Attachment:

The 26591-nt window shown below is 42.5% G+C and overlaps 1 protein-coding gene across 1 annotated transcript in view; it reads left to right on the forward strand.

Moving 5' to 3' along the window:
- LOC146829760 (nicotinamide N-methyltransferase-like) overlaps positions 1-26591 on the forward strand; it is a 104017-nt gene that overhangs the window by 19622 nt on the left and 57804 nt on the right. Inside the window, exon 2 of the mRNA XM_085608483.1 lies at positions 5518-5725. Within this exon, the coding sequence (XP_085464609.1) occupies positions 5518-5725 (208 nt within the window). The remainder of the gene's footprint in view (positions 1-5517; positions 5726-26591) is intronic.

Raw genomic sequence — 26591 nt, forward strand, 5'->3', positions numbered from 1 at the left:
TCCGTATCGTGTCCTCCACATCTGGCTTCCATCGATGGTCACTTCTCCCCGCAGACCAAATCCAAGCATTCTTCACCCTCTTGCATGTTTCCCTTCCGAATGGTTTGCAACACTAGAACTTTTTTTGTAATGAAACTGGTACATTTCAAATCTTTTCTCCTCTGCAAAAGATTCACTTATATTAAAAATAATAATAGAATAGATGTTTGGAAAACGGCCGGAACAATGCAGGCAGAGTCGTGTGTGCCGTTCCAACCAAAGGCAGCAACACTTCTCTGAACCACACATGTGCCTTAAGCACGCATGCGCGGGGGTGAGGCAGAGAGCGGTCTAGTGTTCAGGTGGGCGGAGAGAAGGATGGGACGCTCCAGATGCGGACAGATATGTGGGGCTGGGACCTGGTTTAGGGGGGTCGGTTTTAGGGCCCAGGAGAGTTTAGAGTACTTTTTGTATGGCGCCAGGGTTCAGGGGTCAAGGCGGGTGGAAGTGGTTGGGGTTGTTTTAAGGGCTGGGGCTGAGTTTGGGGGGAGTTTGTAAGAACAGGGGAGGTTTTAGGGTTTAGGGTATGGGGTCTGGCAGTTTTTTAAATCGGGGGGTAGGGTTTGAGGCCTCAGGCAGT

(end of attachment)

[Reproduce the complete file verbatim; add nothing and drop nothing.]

The 26591-nt window shown below is 42.5% G+C and overlaps 1 protein-coding gene across 1 annotated transcript in view; it reads left to right on the forward strand.

Moving 5' to 3' along the window:
- LOC146829760 (nicotinamide N-methyltransferase-like) overlaps positions 1-26591 on the forward strand; it is a 104017-nt gene that overhangs the window by 19622 nt on the left and 57804 nt on the right. Inside the window, exon 2 of the mRNA XM_085608483.1 lies at positions 5518-5725. Within this exon, the coding sequence (XP_085464609.1) occupies positions 5518-5725 (208 nt within the window). The remainder of the gene's footprint in view (positions 1-5517; positions 5726-26591) is intronic.

Raw genomic sequence — 26591 nt, forward strand, 5'->3', positions numbered from 1 at the left:
TCCGTATCGTGTCCTCCACATCTGGCTTCCATCGATGGTCACTTCTCCCCGCAGACCAAATCCAAGCATTCTTCACCCTCTTGCATGTTTCCCTTCCGAATGGTTTGCAACACTAGAACTTTTTTTGTAATGAAACTGGTACATTTCAAATCTTTTCTCCTCTGCAAAAGATTCACTTATATTAAAAATAATAATAGAATAGATGTTTGGAAAACGGCCGGAACAATGCAGGCAGAGTCGTGTGTGCCGTTCCAACCAAAGGCAGCAACACTTCTCTGAACCACACATGTGCCTTAAGCACGCATGCGCGGGGGTGAGGCAGAGAGCGGTCTAGTGTTCAGGTGGGCGGAGAGAAGGATGGGACGCTCCAGATGCGGACAGATATGTGGGGCTGGGACCTGGTTTAGGGGGGTCGGTTTTAGGGCCCAGGAGAGTTTAGAGTACTTTTTGTATGGCGCCAGGGTTCAGGGGTCAAGGCGGGTGGAAGTGGTTGGGGTTGTTTTAAGGGCTGGGGCTGAGTTTGGGGGGAGTTTGTAAGAACAGGGGAGGTTTTAGGGTTTAGGGTATGGGGTCTGGCAGTTTTTTAAATCGGGGGGTAGGGTTTGAGGCCTCAGGCAGT